One drawback of continuous-optical-imaging zoom is that, as the image size increases, less light hits the camera, requiring longer integration times and increasing sensitivity to vibration and thermal effects. This type of imaging system performs poorly with off-axis dynamic configurations and does not support high-resolution cameras. But a more important drawback is that while convenient to manufacture, zooming imaging optics do not offer real resolution. Instead, resolution is limited by the incoherent image produced on the ground glass screen, and thus the imaging optics zoom is “empty,” meaning the image simply becomes both larger and blurrier at the same rate.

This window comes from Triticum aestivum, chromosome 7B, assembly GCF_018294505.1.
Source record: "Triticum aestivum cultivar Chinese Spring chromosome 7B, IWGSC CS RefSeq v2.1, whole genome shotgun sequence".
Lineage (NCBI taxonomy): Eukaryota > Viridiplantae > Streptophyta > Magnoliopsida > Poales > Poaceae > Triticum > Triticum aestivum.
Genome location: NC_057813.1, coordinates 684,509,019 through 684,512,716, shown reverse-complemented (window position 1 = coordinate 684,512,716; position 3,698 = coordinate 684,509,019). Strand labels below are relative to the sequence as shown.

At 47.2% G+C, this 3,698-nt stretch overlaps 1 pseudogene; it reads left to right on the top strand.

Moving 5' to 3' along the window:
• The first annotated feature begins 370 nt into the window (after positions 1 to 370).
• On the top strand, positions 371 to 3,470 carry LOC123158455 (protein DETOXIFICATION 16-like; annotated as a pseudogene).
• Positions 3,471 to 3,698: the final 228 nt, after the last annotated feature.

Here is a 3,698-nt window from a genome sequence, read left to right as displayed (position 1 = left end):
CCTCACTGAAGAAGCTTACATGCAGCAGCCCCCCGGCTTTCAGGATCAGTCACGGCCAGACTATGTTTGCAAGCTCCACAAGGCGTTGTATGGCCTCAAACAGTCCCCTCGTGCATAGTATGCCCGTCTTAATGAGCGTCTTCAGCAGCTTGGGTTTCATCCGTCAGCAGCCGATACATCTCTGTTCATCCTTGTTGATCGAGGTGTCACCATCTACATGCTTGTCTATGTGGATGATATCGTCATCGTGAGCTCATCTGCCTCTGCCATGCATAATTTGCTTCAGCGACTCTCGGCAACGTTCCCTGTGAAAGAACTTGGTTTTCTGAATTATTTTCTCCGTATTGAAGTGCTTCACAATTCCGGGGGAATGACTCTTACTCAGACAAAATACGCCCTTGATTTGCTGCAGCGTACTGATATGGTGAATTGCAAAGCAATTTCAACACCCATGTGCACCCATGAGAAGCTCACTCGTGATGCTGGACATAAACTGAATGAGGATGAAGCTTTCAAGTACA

“Empty zoom has been a thorn in the side of optical manufacturers for decades and sort of a dirty secret,” says James Millerd, 4D Technology president. “An interferometer system that offers a continuous zoom—specifically with increased information in the enlargement—has been on their wish list for quite some time.”
Continuous coherent zoom
To some extent, all the foregoing zoom configurations discussed are compromises. The ideal scenario is continuous coherent optical zoom over a wide range of magnifications, enabling sampling maximization for any given measurement and high-quality data with maximum lateral resolution.